Self updating software

The Algol compiler on B6700 systems offered an interface to the operating system whereby executing code could pass a text string or a named disc file to the Algol compiler and was then able to invoke the new version of a procedure.

Using self-modifying code, it is possible to store a register's contents into the second byte of the instruction, then execute the modified instruction in order to achieve the desired effect.

Some compiled languages explicitly permit self-modifying code.

The modifications may be performed: In either case, the modifications may be performed directly to the machine code instructions themselves, by overlaying new instructions over the existing ones (for example: altering a compare and branch to an unconditional branch or alternatively a 'NOP').

In the IBM/360 and Z/Architecture instruction set, an EXECUTE (EX) instruction logically overlays the second byte of its target instruction with the low-order 8 bits of register 1.

The method was frequently used for testing 'first time' conditions, as in this suitably commented IBM/360 assembler example.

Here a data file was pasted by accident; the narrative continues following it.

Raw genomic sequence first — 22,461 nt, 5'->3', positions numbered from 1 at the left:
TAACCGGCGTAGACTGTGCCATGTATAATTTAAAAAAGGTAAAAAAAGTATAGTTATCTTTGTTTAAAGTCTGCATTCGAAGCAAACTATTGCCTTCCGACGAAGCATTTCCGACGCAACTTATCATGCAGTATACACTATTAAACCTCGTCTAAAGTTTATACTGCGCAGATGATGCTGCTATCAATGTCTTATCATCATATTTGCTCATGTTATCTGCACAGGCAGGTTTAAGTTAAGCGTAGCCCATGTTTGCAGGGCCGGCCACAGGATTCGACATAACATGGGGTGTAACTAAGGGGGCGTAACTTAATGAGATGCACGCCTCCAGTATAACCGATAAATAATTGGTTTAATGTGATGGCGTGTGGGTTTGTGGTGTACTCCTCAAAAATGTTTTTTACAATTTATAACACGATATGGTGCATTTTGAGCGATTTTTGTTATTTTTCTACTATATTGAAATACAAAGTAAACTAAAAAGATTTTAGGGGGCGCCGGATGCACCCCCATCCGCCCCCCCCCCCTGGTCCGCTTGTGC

It uses instruction overlay to reduce the instruction path length by (N x 1)-1 where N is the number of records on the file (-1 being the overhead to perform the overlay).

However, the capability was rarely used in practice.

In the early days of computers, self-modifying code was often used to reduce use of limited memory, or improve performance, or both.

For example, in the Intel 8080 instruction set, one cannot input a byte from an input port that is specified in a register.

The input port is statically encoded in the instruction itself, as the second byte of a two byte instruction.

It was also sometimes used to implement subroutine calls and returns when the instruction set only provided simple branching or skipping instructions to vary the control flow.

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